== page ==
What is in your supplement?

The estimated size of the US dietary supplement industry is $25 billion for 2010. That number is not particularly surprising when weekly advertisements tout a new supplement to cure everything from high cholesterol to diabetes.

So what happens when you do give in to these advertisements? Or, you decide to buy nutritional supplements based on another friend’s recommendation? What do you choose? Remember, you pay for what you get!

A few things to think about:

1) Quality assurance
Sadly, not all vitamins are created equal. In fact, often times, there can be huge discrepancies in nutraceutical products with some being contaminated with heavy metals, solvents or chemicals.
Quality assurance is measured by authenticity – the ingredients on the label match the ingredients in the product; potency – the amount of each ingredient on the label is the minimum amount contained by the expiration date; and purity – the ingredients are free of fillers, additives, and contaminants.
The FDA recently established dietary supplement good manufacturing practices (GMPs), guidelines of general principles for manufacturers to keep products safe, effective, and free of contaminants. Third-party audits are carried out by organizations such as Natural Products Association (NPA), United States Pharmacopeia (USP) and/or National Sanitation Foundation (NSF).
In order to identify a higher quality supplement, look for companies that are GMP certified, or have their own in-house testing by conducting laboratory assays. It pays to know about the companies you are buying from.

2) Can your body digest and assimilate the supplement?
It is possible to find vitamins and minerals in many different forms, with some being more bioavailable and better for digestion and absorption compared to others. A good example of this is vitamin E. The natural form of vitamin E your body can use is d-alpha tocopherol, though some companies opt for the cheap, synthetic version called dl-alpha tocopherol. It is always a good idea to take a look at the label and especially the fine print in order to fully understand what you are buying.
While you are looking at that label, you don’t want to see excessive non-organic mineral salts, such as chlorides, oxides, phosphates, and sulfates which are inexpensive and relatively non-absorbent. Instead, look for organic salt acids such as citrates, chelates, picolinates, and gluconates, which are the more absorbable forms to increase bioavailability.
A good way to test bioavailability at home is to see how quickly a tablet is able to disintegrate in solution. Supplements that dissolve quickly can be more available for absorption in your intestinal tract. Higher quality supplements will dissolve within 30 minutes.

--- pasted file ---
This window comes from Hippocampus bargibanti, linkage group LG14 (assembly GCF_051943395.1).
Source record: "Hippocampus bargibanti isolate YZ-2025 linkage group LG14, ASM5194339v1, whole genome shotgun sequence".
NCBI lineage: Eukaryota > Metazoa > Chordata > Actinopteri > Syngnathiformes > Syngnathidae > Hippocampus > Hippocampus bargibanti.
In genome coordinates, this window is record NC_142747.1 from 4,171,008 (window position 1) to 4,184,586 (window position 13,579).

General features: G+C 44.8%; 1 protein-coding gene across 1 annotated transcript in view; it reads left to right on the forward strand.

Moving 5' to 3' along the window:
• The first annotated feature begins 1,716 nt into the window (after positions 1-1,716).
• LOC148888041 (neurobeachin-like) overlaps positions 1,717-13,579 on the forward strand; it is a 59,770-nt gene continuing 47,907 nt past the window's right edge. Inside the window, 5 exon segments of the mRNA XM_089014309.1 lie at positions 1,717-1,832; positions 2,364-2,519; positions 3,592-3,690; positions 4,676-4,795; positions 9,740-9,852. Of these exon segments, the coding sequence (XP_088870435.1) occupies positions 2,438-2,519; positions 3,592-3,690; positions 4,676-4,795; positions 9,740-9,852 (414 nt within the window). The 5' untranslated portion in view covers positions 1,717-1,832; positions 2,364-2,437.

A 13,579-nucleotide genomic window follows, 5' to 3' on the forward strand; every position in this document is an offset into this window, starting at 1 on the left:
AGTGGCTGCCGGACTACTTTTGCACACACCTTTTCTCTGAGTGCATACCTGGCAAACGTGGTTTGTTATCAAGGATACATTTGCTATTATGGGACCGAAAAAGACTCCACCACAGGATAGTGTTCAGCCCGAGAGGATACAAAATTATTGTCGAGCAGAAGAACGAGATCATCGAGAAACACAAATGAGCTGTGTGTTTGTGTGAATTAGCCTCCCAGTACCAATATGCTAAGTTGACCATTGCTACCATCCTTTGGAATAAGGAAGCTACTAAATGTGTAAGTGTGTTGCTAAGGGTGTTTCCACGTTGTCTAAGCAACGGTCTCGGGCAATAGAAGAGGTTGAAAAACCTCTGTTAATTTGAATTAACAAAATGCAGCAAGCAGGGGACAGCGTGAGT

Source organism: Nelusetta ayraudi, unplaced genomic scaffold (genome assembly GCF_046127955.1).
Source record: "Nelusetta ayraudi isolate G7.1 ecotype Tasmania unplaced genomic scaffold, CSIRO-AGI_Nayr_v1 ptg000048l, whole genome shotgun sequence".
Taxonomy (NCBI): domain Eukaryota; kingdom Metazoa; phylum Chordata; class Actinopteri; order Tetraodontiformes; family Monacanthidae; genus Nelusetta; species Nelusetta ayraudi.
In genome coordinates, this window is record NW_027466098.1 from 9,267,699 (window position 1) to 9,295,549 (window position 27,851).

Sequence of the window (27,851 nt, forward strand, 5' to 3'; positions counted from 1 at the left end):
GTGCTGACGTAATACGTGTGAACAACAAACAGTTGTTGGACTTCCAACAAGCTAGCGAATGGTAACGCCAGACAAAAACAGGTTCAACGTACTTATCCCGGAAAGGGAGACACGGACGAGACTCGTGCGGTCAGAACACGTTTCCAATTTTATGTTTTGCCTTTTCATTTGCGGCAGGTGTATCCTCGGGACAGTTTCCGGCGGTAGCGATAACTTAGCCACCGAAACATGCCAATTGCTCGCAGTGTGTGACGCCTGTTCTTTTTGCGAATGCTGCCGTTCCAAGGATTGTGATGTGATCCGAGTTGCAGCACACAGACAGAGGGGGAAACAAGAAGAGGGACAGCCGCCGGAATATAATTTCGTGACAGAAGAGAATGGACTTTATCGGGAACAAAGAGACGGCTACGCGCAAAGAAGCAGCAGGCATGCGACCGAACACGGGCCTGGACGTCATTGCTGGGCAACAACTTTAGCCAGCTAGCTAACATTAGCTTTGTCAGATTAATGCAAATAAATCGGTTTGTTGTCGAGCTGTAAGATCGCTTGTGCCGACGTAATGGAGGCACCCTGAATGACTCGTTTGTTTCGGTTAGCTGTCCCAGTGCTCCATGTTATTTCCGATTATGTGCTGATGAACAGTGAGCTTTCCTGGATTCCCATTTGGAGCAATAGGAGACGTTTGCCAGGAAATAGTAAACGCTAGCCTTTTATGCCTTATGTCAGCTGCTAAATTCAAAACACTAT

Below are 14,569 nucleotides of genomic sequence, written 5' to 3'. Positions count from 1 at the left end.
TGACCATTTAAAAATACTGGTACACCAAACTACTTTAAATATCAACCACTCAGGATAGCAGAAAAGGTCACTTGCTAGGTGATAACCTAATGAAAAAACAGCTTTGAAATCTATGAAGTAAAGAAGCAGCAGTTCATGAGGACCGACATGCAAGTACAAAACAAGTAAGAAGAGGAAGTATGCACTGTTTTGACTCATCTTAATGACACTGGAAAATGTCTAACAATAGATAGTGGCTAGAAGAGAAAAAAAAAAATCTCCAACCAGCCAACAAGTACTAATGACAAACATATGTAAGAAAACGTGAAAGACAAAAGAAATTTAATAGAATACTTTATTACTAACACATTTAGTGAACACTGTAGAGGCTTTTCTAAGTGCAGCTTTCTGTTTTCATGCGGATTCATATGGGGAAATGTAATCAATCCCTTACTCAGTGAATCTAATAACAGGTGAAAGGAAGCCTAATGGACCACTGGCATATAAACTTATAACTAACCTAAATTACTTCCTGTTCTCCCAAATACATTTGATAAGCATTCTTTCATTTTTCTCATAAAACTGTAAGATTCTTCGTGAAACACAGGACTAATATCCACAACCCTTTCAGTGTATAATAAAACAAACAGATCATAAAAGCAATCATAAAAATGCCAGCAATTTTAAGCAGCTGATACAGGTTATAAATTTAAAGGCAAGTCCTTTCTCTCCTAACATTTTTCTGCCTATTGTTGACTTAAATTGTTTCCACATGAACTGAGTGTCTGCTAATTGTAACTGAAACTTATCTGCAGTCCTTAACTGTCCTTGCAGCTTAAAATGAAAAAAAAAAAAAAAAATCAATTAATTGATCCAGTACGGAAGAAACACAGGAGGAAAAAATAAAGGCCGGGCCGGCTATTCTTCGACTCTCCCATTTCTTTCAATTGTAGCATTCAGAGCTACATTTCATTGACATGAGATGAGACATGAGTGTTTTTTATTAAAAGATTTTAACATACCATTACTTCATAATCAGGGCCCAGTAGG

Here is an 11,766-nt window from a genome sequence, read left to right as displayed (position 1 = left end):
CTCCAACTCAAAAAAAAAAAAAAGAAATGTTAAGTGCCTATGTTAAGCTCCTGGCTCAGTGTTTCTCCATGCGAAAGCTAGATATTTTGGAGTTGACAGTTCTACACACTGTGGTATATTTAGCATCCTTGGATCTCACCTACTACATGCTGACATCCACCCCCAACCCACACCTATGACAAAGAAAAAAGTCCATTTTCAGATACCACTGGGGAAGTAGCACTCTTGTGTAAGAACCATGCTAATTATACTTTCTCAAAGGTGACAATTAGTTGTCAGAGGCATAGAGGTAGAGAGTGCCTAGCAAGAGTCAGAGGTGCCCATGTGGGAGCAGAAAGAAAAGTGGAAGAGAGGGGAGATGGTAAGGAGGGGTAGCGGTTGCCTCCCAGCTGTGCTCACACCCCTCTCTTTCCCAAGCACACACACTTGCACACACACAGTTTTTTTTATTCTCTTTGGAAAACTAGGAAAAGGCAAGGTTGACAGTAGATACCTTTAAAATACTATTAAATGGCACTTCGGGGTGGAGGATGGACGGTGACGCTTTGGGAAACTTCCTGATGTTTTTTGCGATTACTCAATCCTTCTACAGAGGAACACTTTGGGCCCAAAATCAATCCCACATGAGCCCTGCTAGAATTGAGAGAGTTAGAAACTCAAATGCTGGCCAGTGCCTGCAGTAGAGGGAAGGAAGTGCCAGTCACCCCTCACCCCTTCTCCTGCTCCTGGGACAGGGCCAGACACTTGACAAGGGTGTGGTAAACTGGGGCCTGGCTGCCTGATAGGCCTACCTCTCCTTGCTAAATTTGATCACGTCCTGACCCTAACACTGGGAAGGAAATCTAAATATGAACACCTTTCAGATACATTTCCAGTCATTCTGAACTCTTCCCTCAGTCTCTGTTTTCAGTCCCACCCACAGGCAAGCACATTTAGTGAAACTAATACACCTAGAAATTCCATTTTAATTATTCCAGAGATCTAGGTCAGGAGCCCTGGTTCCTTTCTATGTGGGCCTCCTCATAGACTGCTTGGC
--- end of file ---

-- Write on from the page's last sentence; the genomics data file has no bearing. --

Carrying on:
3) Extra things you didn’t know you were getting
Apart from the active ingredients listed on the label, companies use excipients – non-medicinal substances that are inactive but serve a role as fillers, binders, preservatives, lubricants, coating agents, or emulsifying agents.
The less number of excipients used, the better your product. Look for any number between 4-8 to ensure the required function of the supplement without sacrificing quality. Acceptable excipients are from only natural sources include: from plants – starches, sugars, cellulose; animal – lactose, gelatin, stearic acid; or minerals – calcium phosphate, silica.
Definitely avoid any supplement that contains artificial food colorings, which can cause allergies or have been shown to be carcinogenic. Look for D&C or FD&C on the label.

4) Dosing – too much, not enough, or not at all?
It is very common for patients to come in with a list of supplements that they are taking because they heard that it is good for them. What often happens is the dosage of each supplement is not enough or maybe not even appropriate at all.
Relying on a label’s RDA (Recommended Daily Allowance) value doesn’t guarantee optimal dosages, rather just the minimal amount to prevent disease. Therapeutic dosages are often many times higher than the RDA.

It is very important to disclose all dietary supplements to your doctor to get better guidance on dosage instructions. Naturopathic doctors are trained in nutritional and herbal supplementation as well as potential herb-drug interactions. If you have a preexisting condition, it would better to discuss supplement needs with your doctor, who can then guide you on dosage, timing, and your body’s nutritional needs.

Dr. Rhodo Nguyen is a Naturopathic doctor who sees patients in our spa M-F, call 202.328.9642 to book an appointment.

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